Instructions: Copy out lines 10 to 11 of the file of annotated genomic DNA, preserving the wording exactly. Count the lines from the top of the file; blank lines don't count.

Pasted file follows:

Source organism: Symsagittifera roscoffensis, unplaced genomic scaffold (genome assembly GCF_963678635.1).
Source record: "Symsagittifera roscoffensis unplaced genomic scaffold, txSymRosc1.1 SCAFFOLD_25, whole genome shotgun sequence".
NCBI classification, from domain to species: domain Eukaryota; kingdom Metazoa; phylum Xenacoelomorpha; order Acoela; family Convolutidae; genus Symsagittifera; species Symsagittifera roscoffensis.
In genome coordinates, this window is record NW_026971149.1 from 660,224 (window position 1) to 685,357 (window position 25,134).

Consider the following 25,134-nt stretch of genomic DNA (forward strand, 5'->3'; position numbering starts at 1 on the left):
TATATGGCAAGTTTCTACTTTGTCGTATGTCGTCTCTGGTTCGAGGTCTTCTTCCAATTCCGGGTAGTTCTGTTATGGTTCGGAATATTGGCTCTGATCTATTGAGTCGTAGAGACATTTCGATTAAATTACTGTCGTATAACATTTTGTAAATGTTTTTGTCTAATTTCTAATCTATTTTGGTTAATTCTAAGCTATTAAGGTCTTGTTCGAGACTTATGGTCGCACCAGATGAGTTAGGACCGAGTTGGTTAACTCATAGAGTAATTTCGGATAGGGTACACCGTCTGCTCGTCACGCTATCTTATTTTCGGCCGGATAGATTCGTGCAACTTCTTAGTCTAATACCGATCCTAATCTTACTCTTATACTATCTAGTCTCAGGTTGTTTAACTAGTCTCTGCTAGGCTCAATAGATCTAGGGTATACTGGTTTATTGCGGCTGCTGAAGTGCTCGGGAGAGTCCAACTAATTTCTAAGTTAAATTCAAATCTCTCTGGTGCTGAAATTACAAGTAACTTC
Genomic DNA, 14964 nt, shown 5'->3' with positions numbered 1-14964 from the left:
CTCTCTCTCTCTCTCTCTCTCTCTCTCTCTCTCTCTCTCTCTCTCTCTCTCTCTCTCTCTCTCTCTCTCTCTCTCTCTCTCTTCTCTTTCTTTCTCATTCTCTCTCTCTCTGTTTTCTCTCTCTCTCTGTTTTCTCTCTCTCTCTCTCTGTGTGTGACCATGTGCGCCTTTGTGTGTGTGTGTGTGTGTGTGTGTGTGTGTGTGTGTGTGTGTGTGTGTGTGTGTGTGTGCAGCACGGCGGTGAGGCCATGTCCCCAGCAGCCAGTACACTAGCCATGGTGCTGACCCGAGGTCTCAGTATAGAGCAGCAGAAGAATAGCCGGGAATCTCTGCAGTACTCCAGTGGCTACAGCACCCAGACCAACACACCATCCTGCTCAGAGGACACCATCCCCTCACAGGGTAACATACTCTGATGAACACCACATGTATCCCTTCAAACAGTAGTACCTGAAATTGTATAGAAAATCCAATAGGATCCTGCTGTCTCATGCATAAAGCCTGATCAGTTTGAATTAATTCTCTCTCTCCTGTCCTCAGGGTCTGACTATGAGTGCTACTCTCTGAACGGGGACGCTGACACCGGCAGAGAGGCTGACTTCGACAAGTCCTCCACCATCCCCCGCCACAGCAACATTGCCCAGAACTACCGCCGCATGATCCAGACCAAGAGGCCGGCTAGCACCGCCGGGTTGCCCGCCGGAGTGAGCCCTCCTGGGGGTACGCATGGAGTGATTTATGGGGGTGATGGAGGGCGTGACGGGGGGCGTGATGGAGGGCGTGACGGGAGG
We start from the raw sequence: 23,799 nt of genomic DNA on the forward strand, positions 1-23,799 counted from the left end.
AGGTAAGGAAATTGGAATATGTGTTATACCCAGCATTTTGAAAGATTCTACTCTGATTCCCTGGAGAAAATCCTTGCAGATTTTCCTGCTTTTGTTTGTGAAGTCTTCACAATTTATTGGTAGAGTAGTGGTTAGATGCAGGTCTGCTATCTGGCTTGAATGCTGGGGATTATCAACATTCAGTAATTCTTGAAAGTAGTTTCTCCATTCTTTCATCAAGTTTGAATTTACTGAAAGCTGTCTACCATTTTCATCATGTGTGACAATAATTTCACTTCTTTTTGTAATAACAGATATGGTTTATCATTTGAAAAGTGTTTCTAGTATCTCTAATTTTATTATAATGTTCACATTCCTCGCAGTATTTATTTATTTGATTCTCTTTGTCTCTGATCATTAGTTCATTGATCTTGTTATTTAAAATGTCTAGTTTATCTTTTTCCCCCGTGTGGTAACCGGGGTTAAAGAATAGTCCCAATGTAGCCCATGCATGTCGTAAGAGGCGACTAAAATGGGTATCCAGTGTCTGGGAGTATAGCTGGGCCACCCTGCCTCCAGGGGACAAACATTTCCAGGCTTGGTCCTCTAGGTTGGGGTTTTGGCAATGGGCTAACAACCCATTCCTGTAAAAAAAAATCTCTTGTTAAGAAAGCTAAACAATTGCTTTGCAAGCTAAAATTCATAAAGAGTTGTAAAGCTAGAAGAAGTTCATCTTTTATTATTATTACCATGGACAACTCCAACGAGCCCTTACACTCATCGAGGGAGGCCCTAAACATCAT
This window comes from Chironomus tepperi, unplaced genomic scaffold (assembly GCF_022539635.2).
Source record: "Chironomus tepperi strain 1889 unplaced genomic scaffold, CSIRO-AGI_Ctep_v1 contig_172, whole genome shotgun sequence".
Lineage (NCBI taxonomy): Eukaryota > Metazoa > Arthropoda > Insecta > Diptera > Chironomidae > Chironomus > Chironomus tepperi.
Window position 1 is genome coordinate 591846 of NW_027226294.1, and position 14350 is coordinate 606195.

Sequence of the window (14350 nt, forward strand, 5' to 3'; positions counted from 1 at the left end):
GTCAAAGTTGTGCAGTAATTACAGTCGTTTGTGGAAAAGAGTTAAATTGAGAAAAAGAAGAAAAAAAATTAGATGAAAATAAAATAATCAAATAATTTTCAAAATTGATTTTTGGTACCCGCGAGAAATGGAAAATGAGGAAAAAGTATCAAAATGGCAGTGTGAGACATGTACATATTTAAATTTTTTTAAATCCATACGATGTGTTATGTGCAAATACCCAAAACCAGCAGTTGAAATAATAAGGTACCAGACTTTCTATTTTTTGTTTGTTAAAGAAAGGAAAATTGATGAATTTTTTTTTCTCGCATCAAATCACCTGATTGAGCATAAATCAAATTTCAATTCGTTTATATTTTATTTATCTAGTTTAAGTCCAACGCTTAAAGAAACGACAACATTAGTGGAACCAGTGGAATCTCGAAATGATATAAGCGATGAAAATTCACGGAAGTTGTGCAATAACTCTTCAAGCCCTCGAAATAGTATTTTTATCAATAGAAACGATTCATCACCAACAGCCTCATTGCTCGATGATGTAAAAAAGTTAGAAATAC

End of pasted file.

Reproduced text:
AGGTAAGGAAATTGGAATATGTGTTATACCCAGCATTTTGAAAGATTCTACTCTGATTCCCTGGAGAAAATCCTTGCAGATTTTCCTGCTTTTGTTTGTGAAGTCTTCACAATTTATTGGTAGAGTAGTGGTTAGATGCAGGTCTGCTATCTGGCTTGAATGCTGGGGATTATCAACATTCAGTAATTCTTGAAAGTAGTTTCTCCATTCTTTCATCAAGTTTGAATTTACTGAAAGCTGTCTACCATTTTCATCATGTGTGACAATAATTTCACTTCTTTTTGTAATAACAGATATGGTTTATCATTTGAAAAGTGTTTCTAGTATCTCTAATTTTATTATAATGTTCACATTCCTCGCAGTATTTATTTATTTGATTCTCTTTGTCTCTGATCATTAGTTCATTGATCTTGTTATTTAAAATGTCTAGTTTATCTTTTTCCCCCGTGTGGTAACCGGGGTTAAAGAATAGTCCCAATGTAGCCCATGCATGTCGTAAGAGGCGACTAAAATGGGTATCCAGTGTCTGGGAGTATAGCTGGGCCACCCTGCCTCCAGGGGACAAACATTTCCAGGCTTGGTCCTCTAGGTTGGGGTTTTGGCAATGGGCTAACAACCCATTCCTGTAAAAAAAAATCTCTTGTTAAGAAAGCTAAACAATTGCTTTGCAAGCTAAAATTCATAAAGAGTTGTAAAGCTAGAAGAAGTTCATCTTTTATTATTATTACCATGGACAACTCCAACGAGCCCTTACACTCATCGAGGGAGGCCCTAAACATCAT
This window comes from Chironomus tepperi, unplaced genomic scaffold (assembly GCF_022539635.2).